A decent life without anxiety

I have just looked at a ‘Basic Income’ Conversation‘ film and discussion. This is organised by the ‘Basic Income Conversation’.

I confess I was rather disappointed by the narrative – lots of alleged problems with ‘too good to be true’, too much money spending and so on…

I tried to suggest that there was not a problem with ‘money spending’ but neither my question – or in the end any others! were called.

I did learn that there was a Basic Income project in South Korea where one province (around Seoul) issues a basic income to young people in a local currency. That certainly needs further research…

But mid pandemic in the UK we really need to be aware of Professor Daniel Nettle’s idea that a simple Basic Income can work and be non inflationary – even in terms of tax and spend.

And in the current circumstances with the ‘three million’ excluded from similar help to those on furlough the goal for a Basic Income is wide open – inflation anywhere, except for that specifically caused by Brexit, is a remote possibility.

There is much fuss about how ‘lockdown’ is responsible for poor mental health. But this is certainly no more serious than poor mental health caused by financial insecurity.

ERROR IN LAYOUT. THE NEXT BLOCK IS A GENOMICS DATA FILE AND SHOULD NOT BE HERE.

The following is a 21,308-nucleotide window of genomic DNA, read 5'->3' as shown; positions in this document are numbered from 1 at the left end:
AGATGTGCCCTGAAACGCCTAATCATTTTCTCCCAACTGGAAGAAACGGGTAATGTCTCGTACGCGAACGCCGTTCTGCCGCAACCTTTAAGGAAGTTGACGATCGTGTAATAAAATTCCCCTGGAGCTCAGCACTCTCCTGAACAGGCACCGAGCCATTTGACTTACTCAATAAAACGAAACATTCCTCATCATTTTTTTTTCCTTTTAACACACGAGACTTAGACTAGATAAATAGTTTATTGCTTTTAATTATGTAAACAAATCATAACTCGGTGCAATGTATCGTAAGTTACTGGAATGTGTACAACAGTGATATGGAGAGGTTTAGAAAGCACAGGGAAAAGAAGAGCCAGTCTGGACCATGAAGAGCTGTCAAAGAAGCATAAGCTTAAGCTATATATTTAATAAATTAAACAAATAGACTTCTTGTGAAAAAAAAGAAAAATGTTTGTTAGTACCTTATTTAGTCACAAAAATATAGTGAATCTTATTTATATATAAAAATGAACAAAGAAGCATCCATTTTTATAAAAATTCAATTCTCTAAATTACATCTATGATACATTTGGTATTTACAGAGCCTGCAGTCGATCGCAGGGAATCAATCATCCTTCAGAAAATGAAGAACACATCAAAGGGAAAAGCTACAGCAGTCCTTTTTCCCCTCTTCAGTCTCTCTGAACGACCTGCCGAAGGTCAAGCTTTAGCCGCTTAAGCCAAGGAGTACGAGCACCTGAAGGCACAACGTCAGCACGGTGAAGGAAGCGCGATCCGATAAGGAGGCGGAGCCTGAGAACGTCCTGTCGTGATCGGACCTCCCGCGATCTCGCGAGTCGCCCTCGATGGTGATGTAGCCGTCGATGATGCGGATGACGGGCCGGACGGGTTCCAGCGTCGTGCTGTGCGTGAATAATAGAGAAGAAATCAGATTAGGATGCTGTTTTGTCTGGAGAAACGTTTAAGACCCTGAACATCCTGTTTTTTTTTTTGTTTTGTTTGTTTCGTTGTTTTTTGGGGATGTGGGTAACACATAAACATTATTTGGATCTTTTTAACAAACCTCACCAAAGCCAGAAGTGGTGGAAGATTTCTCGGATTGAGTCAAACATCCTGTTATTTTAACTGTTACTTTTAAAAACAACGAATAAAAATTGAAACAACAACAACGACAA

We cannot currently avoid lockdown but we could so easily change, instantly, the financial insecurity.

Basic Income would enable a much more decent life without anxiety. Isn’t that what money is for?

Comments

  1. B. Gray -

    High unemployment and financial insecurity are considered features, not flaws, of neoliberalism by the wealthy elite. Creating and maintaining broad-based financial insecurity is a way to exploit labor and keep wages low, thus increasing profits. Any measures by the government to alleviate financial insecurity among middle and lower income groups tends increase the fear of upward pressure on wages.

    There is concept called gap psychology (coined by Rodger Malcolm Mitchell), which is the natural tendency for people to want to narrow economic gaps to those above them and widen economic gaps to those below. Power derives not from absolute wealth but by the gap. If everyone had a $1000 then no one would be considered wealthy, but if one person had $1000 and everyone else had $1, then the person with $1000 would be considered wealthy and have power and influence of over the others.

    Gap psychology is the main driving force in neoliberal economics, and is why there is so much resistance to increasing government benefits that reduce income/wealth inequality. It is also explains why many in the middle class resent government benefits going to the poor, as well as their fear of “socialism”. Even charitable donations can be seen as somewhat pernicious through this lens, as the amounts are enough to dissuade governments from increased social spending, but not enough to actually alleviate poverty, thus assuring the continued widening of the gap.

    1. Peter May -

      I understand but if your ‘gap psychology’ gains too much hold then it augurs very badly for the future of society.

      In order for everyone to flourish in society insecurity and anxiety needs to be reduced.

      Otherwise the psychopaths rule!

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